Tuesday, June 5, 2012

Cheating and Creativity

      Do you consider yourself creative? If you do, then studies show that you might be more likely to cheat than others. This study started out as finding out who cheats and who doesn’t. When given an opportunity to cheat, fifty percent of the people did. Though a very small number of people cheated a lot, the rest were still cheating. Dan Ariely, the man who conducted the experiment has a hypothesis to why we cheat. He thinks that we cheat because we know that if we do better, we will be treated better than someone who did a bad job, but we also don’t want to hurt our reputation. So, we cheat a little, so we can do a good job without being seen as a cheater not only by others, but most importantly, by ourselves. This is where Airely got the idea that creative people would cheat more.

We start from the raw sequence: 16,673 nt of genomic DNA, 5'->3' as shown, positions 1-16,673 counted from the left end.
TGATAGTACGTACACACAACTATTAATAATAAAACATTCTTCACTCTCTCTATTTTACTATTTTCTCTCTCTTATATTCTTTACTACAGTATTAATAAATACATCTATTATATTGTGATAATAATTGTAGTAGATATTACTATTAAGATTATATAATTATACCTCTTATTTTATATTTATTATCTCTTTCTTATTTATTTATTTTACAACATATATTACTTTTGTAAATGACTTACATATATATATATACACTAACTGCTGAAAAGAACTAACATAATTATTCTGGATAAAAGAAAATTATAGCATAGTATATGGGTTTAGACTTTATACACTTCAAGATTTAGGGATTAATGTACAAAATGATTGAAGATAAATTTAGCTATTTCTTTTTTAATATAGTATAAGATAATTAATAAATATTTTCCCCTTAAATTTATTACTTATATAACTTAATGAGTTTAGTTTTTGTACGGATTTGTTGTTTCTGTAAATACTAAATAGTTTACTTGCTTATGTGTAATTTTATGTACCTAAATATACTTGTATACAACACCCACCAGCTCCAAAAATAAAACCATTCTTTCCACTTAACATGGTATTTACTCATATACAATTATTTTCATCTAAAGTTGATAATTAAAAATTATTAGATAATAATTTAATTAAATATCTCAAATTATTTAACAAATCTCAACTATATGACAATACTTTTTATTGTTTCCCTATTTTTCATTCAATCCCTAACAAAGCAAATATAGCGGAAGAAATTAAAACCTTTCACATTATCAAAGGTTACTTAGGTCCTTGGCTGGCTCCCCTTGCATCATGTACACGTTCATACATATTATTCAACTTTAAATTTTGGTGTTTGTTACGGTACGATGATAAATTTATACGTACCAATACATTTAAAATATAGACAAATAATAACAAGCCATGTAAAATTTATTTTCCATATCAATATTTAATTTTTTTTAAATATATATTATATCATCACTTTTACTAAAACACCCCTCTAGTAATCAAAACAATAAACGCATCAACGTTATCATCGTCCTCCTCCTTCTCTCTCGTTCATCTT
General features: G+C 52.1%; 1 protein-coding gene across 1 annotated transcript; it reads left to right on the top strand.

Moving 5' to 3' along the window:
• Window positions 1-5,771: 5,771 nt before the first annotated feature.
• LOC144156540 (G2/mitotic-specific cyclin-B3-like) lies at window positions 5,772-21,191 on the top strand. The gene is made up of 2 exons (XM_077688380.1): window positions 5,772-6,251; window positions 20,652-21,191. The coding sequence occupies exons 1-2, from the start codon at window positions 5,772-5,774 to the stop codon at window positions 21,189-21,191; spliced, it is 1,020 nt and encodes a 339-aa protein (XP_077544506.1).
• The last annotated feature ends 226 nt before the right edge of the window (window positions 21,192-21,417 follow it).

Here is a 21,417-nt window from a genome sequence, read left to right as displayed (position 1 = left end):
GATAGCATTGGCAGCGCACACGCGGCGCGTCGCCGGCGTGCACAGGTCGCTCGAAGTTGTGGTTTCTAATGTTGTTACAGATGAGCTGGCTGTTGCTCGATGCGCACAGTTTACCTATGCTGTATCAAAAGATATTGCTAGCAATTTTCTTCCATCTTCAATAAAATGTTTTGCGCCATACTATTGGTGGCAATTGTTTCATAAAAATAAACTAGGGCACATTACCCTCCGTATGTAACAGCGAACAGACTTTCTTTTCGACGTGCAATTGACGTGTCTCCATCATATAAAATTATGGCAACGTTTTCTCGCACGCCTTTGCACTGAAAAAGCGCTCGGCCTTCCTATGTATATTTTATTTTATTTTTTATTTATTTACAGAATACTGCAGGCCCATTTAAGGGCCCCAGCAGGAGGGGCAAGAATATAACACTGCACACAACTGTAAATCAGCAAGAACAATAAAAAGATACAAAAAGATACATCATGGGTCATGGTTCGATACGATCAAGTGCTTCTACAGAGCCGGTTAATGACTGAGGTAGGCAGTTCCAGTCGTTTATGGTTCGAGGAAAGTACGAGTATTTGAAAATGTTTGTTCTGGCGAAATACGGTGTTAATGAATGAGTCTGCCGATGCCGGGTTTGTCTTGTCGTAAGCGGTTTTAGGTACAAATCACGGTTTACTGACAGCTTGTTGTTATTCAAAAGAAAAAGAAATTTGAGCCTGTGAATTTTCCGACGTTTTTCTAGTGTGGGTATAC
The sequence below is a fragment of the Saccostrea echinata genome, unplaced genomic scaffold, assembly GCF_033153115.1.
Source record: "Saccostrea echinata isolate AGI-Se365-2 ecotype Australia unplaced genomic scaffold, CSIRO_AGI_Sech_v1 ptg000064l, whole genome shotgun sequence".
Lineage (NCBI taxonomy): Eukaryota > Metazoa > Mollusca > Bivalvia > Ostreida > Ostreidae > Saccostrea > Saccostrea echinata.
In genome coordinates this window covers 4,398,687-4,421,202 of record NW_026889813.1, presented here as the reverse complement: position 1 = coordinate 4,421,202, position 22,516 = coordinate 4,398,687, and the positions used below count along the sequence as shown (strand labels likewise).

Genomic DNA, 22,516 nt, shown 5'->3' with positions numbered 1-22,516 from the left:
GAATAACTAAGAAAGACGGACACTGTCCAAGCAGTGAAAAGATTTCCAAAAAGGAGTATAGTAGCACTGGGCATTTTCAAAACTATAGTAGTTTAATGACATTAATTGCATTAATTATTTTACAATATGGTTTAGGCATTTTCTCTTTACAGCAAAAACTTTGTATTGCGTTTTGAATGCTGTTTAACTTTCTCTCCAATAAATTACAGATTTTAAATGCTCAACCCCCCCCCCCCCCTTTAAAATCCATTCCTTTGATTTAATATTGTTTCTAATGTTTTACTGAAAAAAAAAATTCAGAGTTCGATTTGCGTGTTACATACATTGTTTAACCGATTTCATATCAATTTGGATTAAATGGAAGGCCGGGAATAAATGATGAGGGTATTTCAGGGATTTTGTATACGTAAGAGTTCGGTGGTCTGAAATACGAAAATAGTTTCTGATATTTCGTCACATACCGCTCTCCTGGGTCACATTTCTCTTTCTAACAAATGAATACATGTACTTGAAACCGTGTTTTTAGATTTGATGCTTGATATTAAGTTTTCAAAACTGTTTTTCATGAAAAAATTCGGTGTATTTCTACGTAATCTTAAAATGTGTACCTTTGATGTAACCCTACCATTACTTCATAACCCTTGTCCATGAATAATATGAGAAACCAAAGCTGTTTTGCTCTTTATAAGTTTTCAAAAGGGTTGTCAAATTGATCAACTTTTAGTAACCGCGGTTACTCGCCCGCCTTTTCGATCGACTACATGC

He said, “It's all about telling stories, so creative people are likely to be able to tell themselves better stories, which would allow them to cheat more on the one hand, but not feel worse about it on the other." This doesn’t apply to just cheating, it can apply to any immoral action. Say someone wants to slip a piece of candy from a store. They might make up a story like, “ Well, it is just a tiny piece of candy, and anyway, who would care if a kid like stole a teeny tiny piece of chocolate?” This is how our brains work, so if you are more creative, you can make a more rational story, which could convince you to cheat, lie, or steal even more.
      Now I’m not calling every creative person a cheater, I’m just saying that creativity could be a cause of cheating.

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